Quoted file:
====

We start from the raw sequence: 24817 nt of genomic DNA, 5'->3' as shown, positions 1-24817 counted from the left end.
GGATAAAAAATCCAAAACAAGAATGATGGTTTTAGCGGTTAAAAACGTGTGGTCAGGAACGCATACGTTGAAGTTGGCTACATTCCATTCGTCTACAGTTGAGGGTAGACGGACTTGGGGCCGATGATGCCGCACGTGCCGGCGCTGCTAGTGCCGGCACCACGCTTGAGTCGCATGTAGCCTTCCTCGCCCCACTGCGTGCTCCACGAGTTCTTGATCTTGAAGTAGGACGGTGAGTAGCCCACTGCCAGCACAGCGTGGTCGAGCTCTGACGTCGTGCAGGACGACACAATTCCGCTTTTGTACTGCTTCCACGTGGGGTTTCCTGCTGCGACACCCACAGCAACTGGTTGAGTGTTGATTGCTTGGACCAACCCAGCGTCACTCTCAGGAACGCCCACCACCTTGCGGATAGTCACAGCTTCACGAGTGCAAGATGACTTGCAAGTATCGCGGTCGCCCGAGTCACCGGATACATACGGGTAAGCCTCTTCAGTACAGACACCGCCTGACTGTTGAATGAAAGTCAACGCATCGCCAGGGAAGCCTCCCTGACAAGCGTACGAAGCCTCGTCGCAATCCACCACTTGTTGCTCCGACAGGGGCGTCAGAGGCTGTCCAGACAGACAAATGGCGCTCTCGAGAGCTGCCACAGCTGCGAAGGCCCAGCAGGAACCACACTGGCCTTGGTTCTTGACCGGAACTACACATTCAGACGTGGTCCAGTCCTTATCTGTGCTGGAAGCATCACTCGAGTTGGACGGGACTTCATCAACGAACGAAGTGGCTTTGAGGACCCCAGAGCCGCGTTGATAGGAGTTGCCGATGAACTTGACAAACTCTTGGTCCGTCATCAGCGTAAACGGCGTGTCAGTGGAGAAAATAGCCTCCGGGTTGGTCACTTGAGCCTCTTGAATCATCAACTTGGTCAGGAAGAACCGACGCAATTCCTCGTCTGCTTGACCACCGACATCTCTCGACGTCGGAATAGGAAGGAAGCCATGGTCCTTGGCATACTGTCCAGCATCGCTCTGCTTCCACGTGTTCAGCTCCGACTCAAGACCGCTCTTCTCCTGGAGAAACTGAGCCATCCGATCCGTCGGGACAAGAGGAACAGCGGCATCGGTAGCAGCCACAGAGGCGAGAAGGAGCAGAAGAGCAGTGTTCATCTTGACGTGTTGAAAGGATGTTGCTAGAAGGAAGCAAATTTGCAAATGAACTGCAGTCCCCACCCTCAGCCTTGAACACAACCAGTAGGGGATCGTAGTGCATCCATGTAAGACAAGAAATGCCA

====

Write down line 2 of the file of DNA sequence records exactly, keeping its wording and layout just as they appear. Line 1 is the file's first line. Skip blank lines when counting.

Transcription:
GGATAAAAAATCCAAAACAAGAATGATGGTTTTAGCGGTTAAAAACGTGTGGTCAGGAACGCATACGTTGAAGTTGGCTACATTCCATTCGTCTACAGTTGAGGGTAGACGGACTTGGGGCCGATGATGCCGCACGTGCCGGCGCTGCTAGTGCCGGCACCACGCTTGAGTCGCATGTAGCCTTCCTCGCCCCACTGCGTGCTCCACGAGTTCTTGATCTTGAAGTAGGACGGTGAGTAGCCCACTGCCAGCACAGCGTGGTCGAGCTCTGACGTCGTGCAGGACGACACAATTCCGCTTTTGTACTGCTTCCACGTGGGGTTTCCTGCTGCGACACCCACAGCAACTGGTTGAGTGTTGATTGCTTGGACCAACCCAGCGTCACTCTCAGGAACGCCCACCACCTTGCGGATAGTCACAGCTTCACGAGTGCAAGATGACTTGCAAGTATCGCGGTCGCCCGAGTCACCGGATACATACGGGTAAGCCTCTTCAGTACAGACACCGCCTGACTGTTGAATGAAAGTCAACGCATCGCCAGGGAAGCCTCCCTGACAAGCGTACGAAGCCTCGTCGCAATCCACCACTTGTTGCTCCGACAGGGGCGTCAGAGGCTGTCCAGACAGACAAATGGCGCTCTCGAGAGCTGCCACAGCTGCGAAGGCCCAGCAGGAACCACACTGGCCTTGGTTCTTGACCGGAACTACACATTCAGACGTGGTCCAGTCCTTATCTGTGCTGGAAGCATCACTCGAGTTGGACGGGACTTCATCAACGAACGAAGTGGCTTTGAGGACCCCAGAGCCGCGTTGATAGGAGTTGCCGATGAACTTGACAAACTCTTGGTCCGTCATCAGCGTAAACGGCGTGTCAGTGGAGAAAATAGCCTCCGGGTTGGTCACTTGAGCCTCTTGAATCATCAACTTGGTCAGGAAGAACCGACGCAATTCCTCGTCTGCTTGACCACCGACATCTCTCGACGTCGGAATAGGAAGGAAGCCATGGTCCTTGGCATACTGTCCAGCATCGCTCTGCTTCCACGTGTTCAGCTCCGACTCAAGACCGCTCTTCTCCTGGAGAAACTGAGCCATCCGATCCGTCGGGACAAGAGGAACAGCGGCATCGGTAGCAGCCACAGAGGCGAGAAGGAGCAGAAGAGCAGTGTTCATCTTGACGTGTTGAAAGGATGTTGCTAGAAGGAAGCAAATTTGCAAATGAACTGCAGTCCCCACCCTCAGCCTTGAACACAACCAGTAGGGGATCGTAGTGCATCCATGTAAGACAAGAAATGCCA